Page:Sun Tzu on The art of war.djvu/123

There was a problem when proofreading this page.

  1. 以治待亂以靜待譁此治心者也
  2. 以近待遠以佚待勞以飽待飢此治力者也
  3. 無要正正之旗勿擊堂堂之陣此治變者也

The , which certainly seems to be wanted here, is omitted in the T‘u Shu.

avoids an army when its spirit is keen, but attacks it when it is sluggish and inclined to return. This is the art of studying moods.

The T‘ung Tien, for reasons of 避諱 “avoidance of personal names of the reigning dynasty,” reads for in this and the two next paragraphs.

30. Disciplined and calm, to await the appearance of disorder and hubbub amongst the enemy: — this is the art of retaining self-possession.

31. To be near the goal while the enemy is still far from it, to wait at ease

The T‘ung Tien has for . The two characters are practically synonymous, but according to the commentary, the latter is the form always used in Sun Tzŭ.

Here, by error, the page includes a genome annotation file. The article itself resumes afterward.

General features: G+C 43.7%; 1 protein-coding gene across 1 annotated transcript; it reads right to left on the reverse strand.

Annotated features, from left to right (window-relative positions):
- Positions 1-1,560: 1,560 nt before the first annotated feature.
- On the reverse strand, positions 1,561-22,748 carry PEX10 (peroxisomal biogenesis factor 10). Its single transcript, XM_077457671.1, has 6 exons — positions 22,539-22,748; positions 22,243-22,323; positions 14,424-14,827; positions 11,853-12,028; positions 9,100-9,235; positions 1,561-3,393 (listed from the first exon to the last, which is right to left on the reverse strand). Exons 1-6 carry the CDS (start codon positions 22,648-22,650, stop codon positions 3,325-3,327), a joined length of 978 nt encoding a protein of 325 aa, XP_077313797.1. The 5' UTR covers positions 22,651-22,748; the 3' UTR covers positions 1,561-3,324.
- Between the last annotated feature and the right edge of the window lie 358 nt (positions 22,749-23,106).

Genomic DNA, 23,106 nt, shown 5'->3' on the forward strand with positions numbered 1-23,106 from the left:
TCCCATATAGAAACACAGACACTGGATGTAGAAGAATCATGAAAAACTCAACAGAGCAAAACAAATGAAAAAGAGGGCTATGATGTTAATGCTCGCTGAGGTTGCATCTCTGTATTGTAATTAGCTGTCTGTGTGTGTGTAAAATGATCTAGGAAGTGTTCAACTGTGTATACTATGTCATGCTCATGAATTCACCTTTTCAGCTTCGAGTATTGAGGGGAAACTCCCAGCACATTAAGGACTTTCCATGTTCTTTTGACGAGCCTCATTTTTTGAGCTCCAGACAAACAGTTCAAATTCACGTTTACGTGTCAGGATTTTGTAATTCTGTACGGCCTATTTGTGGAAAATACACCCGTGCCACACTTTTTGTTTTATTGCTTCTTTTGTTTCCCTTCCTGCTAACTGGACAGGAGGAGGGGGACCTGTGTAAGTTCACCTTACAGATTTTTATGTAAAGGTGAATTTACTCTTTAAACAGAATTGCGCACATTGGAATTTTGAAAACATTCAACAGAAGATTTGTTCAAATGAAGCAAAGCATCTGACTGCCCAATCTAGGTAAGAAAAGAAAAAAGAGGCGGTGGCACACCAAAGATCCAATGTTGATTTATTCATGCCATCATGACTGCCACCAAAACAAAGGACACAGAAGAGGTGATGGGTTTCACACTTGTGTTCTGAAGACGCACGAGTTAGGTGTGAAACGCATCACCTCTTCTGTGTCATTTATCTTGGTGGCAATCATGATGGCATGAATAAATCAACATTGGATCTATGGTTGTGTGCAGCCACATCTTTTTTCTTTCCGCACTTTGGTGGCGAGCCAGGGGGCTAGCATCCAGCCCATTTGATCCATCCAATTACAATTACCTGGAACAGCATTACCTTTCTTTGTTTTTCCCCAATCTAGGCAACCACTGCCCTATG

while the enemy is toiling and struggling, to be well-fed while the enemy is famished: — this is the art of husbanding one's strength.

32. To refrain from intercepting

is the reading of the original text. But the 兵書要訣 quotes the passage with yao1 (also meaning “to intercept”), and this is supported by the Pei T‘ang Shu Ch‘ao, the Yü Lan, and Wang Hsi’s text.

an enemy whose banners are in perfect order, to refrain from attacking an army drawn up in calm and confident array:

For this translation of 堂堂, I can appeal to the authority of Tu Mu, who defines the phrase as 無懼. The other commentators mostly follow Ts‘ao Kung, who says , probably meaning “grand and imposing”. Li Ch‘üan, however, has 部分 “in subdivisions,” which is somewhat strange.